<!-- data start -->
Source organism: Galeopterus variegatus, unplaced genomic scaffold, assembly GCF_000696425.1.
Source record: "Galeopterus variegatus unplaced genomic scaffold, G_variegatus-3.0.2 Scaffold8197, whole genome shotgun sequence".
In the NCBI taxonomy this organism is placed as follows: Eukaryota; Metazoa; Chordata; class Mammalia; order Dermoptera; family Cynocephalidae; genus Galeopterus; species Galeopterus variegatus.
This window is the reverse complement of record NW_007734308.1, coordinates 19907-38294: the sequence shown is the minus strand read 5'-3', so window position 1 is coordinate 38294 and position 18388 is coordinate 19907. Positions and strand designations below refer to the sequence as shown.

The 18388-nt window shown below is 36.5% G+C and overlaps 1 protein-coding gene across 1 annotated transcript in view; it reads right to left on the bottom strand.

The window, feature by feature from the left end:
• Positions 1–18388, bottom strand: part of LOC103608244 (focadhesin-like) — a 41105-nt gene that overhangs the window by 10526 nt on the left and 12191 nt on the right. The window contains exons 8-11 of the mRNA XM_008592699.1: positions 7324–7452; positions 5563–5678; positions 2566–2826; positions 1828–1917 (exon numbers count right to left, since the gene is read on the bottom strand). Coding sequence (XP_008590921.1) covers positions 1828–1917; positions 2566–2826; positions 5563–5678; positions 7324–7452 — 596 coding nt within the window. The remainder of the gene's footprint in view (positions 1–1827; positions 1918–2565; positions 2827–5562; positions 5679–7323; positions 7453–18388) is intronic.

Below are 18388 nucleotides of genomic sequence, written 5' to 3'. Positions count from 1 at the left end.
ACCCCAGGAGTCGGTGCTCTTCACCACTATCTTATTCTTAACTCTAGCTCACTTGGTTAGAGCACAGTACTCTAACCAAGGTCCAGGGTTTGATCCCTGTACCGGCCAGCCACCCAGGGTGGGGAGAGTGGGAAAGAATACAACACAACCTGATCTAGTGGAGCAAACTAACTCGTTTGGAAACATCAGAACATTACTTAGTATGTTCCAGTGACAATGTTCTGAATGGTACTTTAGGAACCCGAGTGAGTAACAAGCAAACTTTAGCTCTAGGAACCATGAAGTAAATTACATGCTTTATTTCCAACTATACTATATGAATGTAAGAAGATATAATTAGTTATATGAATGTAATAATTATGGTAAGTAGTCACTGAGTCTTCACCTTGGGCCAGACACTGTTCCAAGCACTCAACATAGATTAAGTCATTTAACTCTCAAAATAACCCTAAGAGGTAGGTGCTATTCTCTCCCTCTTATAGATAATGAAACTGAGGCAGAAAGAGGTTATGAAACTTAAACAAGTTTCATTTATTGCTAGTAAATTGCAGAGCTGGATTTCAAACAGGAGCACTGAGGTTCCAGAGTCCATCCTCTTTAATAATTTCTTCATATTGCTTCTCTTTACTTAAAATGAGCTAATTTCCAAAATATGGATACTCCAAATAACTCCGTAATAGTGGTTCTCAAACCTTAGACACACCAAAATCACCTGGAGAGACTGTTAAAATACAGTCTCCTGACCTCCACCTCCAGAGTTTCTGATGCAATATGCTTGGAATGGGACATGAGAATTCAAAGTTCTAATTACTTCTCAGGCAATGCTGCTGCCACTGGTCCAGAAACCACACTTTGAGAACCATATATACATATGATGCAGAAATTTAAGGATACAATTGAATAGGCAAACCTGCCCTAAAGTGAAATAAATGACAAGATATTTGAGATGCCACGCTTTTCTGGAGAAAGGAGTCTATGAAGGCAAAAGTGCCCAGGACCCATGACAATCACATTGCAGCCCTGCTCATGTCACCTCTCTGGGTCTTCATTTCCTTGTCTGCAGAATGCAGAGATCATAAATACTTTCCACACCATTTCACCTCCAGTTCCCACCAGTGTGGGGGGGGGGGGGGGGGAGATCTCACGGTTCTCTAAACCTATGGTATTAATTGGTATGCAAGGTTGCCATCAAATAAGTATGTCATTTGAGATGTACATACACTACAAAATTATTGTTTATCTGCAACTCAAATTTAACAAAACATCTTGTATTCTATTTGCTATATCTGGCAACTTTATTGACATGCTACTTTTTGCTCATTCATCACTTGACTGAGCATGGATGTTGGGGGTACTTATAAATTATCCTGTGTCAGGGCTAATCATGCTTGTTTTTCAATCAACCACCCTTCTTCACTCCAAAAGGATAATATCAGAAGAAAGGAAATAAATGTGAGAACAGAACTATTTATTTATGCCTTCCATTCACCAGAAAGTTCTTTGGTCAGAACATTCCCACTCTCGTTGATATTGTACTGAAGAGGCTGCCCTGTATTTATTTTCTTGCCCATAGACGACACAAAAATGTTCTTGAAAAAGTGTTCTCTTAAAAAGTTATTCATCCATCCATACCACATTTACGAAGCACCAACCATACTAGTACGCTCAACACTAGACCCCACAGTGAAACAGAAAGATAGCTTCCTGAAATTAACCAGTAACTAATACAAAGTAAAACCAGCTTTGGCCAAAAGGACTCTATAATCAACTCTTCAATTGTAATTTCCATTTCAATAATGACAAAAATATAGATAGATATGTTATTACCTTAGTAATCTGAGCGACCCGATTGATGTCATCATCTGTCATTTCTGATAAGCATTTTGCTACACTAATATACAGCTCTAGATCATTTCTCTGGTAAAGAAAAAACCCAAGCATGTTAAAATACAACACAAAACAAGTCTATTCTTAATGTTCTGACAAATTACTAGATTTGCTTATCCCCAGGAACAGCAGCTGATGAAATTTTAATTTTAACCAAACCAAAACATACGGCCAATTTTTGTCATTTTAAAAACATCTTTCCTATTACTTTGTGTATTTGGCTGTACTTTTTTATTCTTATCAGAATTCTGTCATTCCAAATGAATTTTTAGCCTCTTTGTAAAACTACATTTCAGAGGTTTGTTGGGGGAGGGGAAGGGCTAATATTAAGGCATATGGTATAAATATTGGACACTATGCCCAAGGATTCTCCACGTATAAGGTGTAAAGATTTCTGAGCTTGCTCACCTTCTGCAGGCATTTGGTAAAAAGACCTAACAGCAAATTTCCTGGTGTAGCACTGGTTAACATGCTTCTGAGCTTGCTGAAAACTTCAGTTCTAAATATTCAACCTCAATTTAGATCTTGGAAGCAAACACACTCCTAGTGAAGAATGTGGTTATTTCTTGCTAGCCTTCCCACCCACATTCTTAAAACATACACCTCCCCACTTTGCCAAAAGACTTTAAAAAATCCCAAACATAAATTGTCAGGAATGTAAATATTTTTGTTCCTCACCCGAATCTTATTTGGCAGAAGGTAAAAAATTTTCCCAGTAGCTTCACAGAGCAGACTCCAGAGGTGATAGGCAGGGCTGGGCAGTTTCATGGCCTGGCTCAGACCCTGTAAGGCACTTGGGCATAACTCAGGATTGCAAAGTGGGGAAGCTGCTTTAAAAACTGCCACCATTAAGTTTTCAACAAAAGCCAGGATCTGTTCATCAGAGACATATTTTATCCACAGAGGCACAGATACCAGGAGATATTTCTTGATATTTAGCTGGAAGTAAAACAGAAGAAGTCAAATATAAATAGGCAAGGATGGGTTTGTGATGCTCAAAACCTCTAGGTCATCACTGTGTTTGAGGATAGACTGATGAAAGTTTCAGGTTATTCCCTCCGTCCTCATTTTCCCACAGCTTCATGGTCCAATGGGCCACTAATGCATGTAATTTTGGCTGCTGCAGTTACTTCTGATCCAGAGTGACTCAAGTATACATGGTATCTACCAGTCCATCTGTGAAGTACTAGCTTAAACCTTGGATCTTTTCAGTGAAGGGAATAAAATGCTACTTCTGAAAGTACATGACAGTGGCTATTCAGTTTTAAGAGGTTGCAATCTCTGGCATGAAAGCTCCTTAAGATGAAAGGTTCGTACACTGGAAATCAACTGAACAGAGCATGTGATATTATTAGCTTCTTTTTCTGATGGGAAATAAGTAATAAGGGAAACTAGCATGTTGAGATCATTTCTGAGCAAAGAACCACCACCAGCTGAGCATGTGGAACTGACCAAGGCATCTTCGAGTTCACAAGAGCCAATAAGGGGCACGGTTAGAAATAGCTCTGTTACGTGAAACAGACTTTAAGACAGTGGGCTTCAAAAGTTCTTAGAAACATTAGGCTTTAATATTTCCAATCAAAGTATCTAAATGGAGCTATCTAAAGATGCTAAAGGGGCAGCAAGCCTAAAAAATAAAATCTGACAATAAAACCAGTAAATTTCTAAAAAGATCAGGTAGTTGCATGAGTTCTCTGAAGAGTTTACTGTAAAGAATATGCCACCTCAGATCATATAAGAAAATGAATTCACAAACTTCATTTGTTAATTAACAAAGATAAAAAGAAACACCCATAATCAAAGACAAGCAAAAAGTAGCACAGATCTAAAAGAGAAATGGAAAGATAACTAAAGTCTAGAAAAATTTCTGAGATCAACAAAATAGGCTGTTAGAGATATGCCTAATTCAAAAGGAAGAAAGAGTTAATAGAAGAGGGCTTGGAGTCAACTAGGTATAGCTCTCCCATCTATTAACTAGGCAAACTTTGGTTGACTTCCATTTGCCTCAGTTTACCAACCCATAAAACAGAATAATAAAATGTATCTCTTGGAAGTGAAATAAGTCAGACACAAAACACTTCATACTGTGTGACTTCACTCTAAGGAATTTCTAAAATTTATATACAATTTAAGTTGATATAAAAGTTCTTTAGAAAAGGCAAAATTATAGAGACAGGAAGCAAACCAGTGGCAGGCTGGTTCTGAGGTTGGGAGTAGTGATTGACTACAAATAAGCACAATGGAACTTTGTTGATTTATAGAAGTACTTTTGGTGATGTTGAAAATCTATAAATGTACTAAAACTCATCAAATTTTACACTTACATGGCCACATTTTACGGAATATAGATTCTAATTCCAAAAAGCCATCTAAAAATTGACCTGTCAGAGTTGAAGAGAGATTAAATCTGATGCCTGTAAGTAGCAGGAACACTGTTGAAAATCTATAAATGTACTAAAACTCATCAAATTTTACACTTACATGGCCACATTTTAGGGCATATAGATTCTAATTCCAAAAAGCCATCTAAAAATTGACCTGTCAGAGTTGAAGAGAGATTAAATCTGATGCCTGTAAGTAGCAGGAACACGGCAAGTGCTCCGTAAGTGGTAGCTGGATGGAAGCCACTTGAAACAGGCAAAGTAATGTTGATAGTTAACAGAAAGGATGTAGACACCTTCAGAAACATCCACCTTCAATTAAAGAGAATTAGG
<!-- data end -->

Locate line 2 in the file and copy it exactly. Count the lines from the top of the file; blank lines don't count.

Source record: "Galeopterus variegatus unplaced genomic scaffold, G_variegatus-3.0.2 Scaffold8197, whole genome shotgun sequence".